• Maintain supply storage areas and maintain equipment and supplies such as explosives, drill bits, fire extinguishers, lamps and batteries.
  • Perform routine maintenance of machinery.

Sample job titles

  • blaster - underground mining
  • crusher operator - underground mining
  • driller - underground mining
  • loading machine operator - underground mining
  • mine attendant
  • mine construction worker
  • miner
  • skip loader - underground mining

Skills

To work in these jobs, you should have good health, physical stamina, and strength. Agility, coordination, and a mechanical aptitude would also be helpful. You must be able to take direction and carry out instructions given by supervisors.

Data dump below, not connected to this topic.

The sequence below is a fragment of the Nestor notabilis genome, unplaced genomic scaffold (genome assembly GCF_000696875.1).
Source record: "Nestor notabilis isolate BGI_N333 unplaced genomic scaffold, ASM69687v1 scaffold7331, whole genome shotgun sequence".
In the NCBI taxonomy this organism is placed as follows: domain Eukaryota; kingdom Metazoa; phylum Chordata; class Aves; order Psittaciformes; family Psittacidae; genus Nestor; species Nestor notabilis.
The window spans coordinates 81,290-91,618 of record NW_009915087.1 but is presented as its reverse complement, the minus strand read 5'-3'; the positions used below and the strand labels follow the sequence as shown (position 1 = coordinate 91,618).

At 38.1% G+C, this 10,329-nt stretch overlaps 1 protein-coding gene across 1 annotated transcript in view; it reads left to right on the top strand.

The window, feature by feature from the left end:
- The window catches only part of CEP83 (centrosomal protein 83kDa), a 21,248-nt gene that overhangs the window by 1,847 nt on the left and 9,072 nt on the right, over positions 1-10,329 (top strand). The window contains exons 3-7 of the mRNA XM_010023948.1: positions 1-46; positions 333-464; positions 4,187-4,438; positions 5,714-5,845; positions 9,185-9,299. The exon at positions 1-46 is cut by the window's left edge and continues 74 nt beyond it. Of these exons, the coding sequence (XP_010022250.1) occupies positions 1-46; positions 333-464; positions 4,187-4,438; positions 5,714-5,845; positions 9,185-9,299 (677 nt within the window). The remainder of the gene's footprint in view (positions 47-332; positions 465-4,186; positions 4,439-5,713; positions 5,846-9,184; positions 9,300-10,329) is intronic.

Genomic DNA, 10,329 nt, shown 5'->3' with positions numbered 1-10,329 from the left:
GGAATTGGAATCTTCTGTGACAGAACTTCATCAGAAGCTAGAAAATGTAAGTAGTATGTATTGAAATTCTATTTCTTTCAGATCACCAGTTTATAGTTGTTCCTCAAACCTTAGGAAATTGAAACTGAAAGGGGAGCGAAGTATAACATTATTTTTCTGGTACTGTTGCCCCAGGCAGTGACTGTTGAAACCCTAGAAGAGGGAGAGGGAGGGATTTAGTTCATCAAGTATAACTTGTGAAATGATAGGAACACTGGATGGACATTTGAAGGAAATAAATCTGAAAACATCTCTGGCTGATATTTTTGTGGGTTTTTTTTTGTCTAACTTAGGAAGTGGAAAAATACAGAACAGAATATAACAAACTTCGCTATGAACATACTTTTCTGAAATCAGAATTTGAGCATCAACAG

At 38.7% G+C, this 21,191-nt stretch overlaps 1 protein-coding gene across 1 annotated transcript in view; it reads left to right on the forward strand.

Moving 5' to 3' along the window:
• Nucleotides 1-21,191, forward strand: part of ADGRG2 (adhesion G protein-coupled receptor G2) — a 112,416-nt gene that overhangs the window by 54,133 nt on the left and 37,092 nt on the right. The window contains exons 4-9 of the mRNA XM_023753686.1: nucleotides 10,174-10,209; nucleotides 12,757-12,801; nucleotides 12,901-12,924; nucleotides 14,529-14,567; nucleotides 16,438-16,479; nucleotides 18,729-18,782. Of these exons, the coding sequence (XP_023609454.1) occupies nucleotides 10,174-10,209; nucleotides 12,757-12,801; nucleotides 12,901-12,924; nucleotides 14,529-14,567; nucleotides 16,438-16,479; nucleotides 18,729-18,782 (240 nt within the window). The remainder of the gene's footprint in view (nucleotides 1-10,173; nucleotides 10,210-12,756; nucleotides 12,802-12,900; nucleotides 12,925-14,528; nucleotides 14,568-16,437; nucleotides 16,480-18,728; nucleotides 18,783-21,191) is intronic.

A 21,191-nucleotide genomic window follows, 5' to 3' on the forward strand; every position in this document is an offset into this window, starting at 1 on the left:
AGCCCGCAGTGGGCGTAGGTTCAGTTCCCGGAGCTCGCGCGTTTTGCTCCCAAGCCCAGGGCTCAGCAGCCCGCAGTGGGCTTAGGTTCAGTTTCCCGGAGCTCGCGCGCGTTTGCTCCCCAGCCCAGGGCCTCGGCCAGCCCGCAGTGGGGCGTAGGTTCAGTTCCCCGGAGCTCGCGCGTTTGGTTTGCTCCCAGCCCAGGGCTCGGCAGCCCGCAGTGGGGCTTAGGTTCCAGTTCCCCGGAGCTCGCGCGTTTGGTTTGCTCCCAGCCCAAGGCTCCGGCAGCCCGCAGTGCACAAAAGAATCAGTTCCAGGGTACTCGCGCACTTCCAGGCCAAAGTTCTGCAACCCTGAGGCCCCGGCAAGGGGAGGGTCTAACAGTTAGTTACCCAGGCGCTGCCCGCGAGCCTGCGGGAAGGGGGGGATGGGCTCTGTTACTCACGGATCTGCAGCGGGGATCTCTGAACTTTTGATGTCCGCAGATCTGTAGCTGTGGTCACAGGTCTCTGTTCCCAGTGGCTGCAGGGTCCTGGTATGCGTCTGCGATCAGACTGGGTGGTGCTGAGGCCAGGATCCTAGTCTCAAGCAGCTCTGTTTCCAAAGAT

Job requirements

  • Completion of high school is usually required.
  • Formal training followed by extended periods of specialized training as a helper or in support positions is usually provided.
  • Company licensing or certification is often required for jobs in this grouping.
  • Provincial blasting licence may be required.
  • Certificate in first aid may be required.

Other considerations

Previous experience as a mine labourer or in other mine positions is usually required. Progression to mining supervisor is possible with experience. Mobility is possible to other occupations in underground mining such as underground service and support jobs. There is mobility between employers within each of the three following sectors: underground coal mining, underground hard rock mining and underground potash, salt or soft rock mining. Mobility between these sectors is somewhat limited by differences in production technologies.

By the numbers

Quick look

195

employed in 2016

100.0%

employed full-time

0.0%

self employed

3.7%